Wellness seems to be the current buzzword on everyone's lips. The larger question, however, is precisely what will be needed to truly achieve wellness. On Feb. 23, 2009, concurrent with the Institute of Medicine's Summit on Integrative Medicine and the Health of the Public (see the Public Health column), two acupuncturists from the Tai Sophia Institute, in Laurel, Md., were able to testify before the Senate Committee on Heath, Education, Labor & Pensions (HELP) to share their recommendations for policy changes to help put the American health care system on the path to wellness. Robert M. Duggan, MA, MAc (UK), Dipl. Ac. (NCCA), co-founder and president of Tai Sophia, and Sister Charlotte Rose Kerr, RSM, RN, BSN, MPH, MAc (UK), Professor Emerita at Tai Sophia, took time out of their busy schedules to tell Acupuncture Today not only the message that they took to Capitol Hill, but how it was received.
Acupuncture Today: How did you come to participate in the Senate hearings?
Robert Duggan: We received a formal invitation letter from U.S. Sen. Barbara Mikulski (D-MD), who is from Tai Sophia's home state of Maryland. She has known of our work for 30 years.
AT: What do you feel are the three biggest challenges facing the current state of health care in this country?
AT: Health care reform is clearly one of President Obama's top priorities. What role does each of you see for wellness care/integrative medicine within a reformed health care system?
RD: Health care has gotten dramatically more expensive, less accessible and of lower quality, across the board, without a doubt. The changes we need to see are a national movement toward a wellness system in which people rediscover how to keep themselves healthy. We will see a smaller health care system and a larger wellness movement that will be part of our culture.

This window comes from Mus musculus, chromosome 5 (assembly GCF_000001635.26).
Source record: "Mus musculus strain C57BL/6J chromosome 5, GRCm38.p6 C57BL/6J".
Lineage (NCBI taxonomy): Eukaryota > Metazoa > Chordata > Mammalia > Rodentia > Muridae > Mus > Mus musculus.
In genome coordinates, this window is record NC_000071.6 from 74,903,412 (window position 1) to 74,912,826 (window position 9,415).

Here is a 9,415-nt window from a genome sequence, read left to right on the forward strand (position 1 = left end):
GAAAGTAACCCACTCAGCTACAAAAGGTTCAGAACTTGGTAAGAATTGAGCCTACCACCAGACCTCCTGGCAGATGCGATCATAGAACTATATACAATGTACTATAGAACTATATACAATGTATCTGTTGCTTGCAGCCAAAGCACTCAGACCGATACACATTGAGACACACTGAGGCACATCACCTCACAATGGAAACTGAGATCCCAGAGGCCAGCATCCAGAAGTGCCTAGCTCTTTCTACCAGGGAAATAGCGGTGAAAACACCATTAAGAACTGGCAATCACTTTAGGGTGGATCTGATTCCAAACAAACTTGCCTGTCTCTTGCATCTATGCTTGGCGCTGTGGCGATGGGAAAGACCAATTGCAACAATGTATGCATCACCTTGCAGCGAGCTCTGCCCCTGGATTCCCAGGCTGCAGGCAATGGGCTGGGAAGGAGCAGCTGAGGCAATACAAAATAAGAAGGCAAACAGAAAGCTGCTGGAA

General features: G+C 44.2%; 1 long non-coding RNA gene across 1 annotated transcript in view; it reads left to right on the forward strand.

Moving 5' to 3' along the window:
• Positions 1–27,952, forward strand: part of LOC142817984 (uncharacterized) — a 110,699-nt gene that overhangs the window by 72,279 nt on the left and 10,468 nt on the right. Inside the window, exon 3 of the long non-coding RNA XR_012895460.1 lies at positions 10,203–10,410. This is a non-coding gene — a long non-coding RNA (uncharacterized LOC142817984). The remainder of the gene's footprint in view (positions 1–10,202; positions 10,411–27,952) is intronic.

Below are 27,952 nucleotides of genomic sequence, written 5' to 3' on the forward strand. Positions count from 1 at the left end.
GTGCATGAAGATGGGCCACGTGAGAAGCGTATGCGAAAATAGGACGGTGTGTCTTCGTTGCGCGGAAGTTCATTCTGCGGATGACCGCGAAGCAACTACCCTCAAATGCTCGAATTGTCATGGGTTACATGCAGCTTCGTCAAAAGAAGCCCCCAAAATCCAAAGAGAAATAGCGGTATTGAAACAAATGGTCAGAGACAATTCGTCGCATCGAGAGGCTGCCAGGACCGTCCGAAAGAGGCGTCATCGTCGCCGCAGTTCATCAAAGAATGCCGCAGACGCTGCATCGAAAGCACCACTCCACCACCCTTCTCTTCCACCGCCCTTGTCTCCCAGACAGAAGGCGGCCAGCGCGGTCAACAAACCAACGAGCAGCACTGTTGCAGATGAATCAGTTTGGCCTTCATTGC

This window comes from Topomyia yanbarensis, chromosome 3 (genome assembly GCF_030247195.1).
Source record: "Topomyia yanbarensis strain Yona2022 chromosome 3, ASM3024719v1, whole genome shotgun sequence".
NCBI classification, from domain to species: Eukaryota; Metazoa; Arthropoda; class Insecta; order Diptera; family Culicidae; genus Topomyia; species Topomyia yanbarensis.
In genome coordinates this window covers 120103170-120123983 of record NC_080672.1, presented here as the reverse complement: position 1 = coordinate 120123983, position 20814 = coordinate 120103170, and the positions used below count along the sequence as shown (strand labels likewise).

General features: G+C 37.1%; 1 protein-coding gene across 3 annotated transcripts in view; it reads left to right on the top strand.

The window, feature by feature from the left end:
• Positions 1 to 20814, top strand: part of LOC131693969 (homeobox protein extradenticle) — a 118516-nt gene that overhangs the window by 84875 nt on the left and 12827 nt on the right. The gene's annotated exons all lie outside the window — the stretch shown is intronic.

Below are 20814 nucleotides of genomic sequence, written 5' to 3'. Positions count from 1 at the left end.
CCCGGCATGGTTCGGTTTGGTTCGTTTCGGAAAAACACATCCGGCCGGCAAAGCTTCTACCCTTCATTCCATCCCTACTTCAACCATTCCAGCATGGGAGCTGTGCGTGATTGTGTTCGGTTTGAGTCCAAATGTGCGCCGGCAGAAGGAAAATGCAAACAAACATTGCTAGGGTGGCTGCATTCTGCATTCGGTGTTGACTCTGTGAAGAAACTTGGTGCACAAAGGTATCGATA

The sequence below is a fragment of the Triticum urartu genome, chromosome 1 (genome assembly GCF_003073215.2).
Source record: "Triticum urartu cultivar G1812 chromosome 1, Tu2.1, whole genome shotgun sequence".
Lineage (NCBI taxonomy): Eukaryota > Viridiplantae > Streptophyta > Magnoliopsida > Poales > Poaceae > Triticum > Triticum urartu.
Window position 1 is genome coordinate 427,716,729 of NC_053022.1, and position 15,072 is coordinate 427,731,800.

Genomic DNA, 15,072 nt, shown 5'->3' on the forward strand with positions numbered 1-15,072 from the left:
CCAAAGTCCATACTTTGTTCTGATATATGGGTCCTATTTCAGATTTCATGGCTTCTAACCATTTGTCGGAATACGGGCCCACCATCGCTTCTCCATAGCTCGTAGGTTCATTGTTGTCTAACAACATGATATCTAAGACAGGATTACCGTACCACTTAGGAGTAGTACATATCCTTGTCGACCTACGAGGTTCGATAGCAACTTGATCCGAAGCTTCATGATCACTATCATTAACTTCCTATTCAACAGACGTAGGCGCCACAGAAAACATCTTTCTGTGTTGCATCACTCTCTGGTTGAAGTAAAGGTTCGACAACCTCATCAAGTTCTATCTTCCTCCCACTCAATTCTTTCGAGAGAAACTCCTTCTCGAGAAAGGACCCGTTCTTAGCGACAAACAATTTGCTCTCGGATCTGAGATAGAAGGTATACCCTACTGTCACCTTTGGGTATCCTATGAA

I believe that integrated medicine focused on treating disease will be a subset of a larger wellness movement. It is clear that 70 percent of individuals have chronic conditions that can be self-managed without access to the disease care system. A key part of the future is for all health professionals to give up their turf-dividing licenses and learn to collaborate as healers enabling individuals and families in most situations to be able to be their own primary care provider.
CK: Don't just change health insurance. Change the paradigm to focus on health and wellness based on an ecological world view. Some examples of what must come up/improve are: Health outcomes; patient satisfaction and empowerment; caregivers/providers' satisfaction; and a delivery/system that functions collaboratively. Some examples of what must come down are: The number of people with no access to health care; the cost of a broken system that rewards doing too many tests and giving too many drugs, which produce too few results; the escalation of chronic diseases to include a younger and younger population; and the stress and alienation felt by individuals and families, as well as providers, who have a pervasive feeling that no one is on their side.
AT: What sort of reception toward wellness care/integrative medicine did you sense among the senators? Did they appear favorable?
RD: They were definitely favorable toward the concept of wellness. If you listen to the hearings, the senators made it very clear that this is all about wellness rather than integrated medicine. Integrated medicine is just a subset of integrated wellness.
CK: The Senate working groups on prevention and public health (Sen. Tom Harkin, D-IA), and health care quality (Sen. Mikulski) firmly believe that a system that rewards health promotion, wellness and quality in health care delivery will not only restore the vitality of American lives but also save money.
AT: Can you summarize some of the major take-home points from the hearings?
RD: We need a White House Office devoted to wellness, demonstration projects and wellness offices within each federal department.
CK: An integrative health approach utilizing primary care/self care, complementary and alternative medicine, and assistance in addressing behavioral and lifestyle issues would be a quantum leap forward. We must invest in public health infrastructure.
AT: Anything else you would like to add?
RD: The question becomes for practitioners of acupuncture and Oriental medicine: Do they see themselves primarily as doctors fixing disease in competition with other providers, or are they healers collaborating closely with other caregivers and community educators, teaching people to live well? Most acupuncture practitioners that I know are primarily about assisting people to learn to live well; essentially they are patient educators. However, I do not believe the leaders of the profession have focused on that as the essential gift of the profession to the nation in this time of crisis.
CK: Listening to my colleagues and fellow presenters, I was and am filled with respect and admiration for their persevering and creative contributions to the domain of integrative health.